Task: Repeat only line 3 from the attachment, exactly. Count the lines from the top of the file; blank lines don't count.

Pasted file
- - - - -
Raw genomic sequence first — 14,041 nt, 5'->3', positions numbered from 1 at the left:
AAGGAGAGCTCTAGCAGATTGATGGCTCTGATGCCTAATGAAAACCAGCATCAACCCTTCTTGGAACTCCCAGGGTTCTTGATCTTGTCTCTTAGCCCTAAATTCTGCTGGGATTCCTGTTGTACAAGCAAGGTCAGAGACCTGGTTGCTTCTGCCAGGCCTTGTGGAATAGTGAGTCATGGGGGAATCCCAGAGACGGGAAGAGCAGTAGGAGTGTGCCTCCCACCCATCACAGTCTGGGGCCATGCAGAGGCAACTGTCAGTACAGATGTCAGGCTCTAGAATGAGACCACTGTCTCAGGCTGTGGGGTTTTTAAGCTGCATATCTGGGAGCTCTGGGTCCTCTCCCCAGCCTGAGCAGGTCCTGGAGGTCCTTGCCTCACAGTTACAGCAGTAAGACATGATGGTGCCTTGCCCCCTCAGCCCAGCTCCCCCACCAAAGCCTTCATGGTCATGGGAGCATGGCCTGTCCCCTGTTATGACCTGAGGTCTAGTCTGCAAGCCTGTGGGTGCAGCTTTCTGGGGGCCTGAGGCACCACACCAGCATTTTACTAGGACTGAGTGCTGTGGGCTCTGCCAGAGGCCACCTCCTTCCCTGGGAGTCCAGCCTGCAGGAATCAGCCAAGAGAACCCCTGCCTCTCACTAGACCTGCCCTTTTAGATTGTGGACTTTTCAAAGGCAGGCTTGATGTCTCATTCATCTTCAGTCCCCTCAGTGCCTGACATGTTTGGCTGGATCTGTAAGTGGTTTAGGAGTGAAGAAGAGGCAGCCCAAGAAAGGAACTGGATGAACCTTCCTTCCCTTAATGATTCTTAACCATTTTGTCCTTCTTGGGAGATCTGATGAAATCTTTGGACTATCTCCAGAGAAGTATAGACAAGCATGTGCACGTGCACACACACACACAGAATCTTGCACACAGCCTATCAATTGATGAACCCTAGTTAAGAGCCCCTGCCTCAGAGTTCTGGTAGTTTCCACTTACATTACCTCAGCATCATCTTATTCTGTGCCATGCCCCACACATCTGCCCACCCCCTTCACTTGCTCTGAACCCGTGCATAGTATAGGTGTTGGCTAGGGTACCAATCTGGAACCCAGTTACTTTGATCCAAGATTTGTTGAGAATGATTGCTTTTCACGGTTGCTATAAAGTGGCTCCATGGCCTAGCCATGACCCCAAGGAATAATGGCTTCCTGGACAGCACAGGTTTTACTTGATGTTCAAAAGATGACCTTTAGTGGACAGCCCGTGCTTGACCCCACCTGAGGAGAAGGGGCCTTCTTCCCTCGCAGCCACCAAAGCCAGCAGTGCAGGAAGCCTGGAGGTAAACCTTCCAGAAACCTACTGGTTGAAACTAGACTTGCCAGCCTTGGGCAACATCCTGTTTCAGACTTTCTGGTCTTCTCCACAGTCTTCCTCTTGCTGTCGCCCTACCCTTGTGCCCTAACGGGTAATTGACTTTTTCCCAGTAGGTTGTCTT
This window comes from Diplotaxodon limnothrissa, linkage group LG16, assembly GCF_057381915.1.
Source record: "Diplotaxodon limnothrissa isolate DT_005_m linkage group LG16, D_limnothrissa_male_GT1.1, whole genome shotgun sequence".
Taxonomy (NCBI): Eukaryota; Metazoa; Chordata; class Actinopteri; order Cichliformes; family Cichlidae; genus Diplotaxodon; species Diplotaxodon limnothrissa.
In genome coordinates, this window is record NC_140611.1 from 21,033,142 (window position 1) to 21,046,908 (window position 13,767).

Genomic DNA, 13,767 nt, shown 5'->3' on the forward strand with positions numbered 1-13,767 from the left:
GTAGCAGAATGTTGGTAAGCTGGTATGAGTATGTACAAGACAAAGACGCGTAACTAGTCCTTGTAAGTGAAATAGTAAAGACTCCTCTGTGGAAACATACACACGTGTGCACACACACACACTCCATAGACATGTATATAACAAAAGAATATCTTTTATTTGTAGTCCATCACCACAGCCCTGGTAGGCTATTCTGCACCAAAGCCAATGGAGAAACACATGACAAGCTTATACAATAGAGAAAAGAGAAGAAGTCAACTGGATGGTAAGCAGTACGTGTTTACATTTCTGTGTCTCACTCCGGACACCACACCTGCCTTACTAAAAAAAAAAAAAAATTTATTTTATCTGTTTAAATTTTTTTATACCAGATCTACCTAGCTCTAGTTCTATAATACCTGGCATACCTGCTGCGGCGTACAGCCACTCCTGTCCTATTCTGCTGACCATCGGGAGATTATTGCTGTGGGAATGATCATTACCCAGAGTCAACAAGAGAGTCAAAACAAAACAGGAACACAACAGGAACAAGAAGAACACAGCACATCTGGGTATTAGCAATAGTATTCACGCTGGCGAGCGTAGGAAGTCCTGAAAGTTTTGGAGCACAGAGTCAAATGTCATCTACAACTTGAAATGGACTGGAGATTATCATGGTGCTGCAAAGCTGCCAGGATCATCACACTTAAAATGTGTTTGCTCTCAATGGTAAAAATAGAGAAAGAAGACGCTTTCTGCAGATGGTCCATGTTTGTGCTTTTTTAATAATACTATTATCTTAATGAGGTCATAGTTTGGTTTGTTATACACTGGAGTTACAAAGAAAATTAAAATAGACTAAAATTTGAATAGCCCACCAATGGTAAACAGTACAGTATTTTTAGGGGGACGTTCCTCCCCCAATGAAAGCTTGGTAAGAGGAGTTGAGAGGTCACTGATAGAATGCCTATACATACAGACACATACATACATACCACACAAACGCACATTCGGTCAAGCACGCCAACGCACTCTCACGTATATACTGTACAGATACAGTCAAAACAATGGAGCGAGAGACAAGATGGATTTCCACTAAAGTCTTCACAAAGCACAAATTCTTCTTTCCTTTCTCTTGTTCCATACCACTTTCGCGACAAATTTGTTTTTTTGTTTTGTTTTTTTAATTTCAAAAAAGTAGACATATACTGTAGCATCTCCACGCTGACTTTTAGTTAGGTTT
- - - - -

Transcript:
This window comes from Diplotaxodon limnothrissa, linkage group LG16, assembly GCF_057381915.1.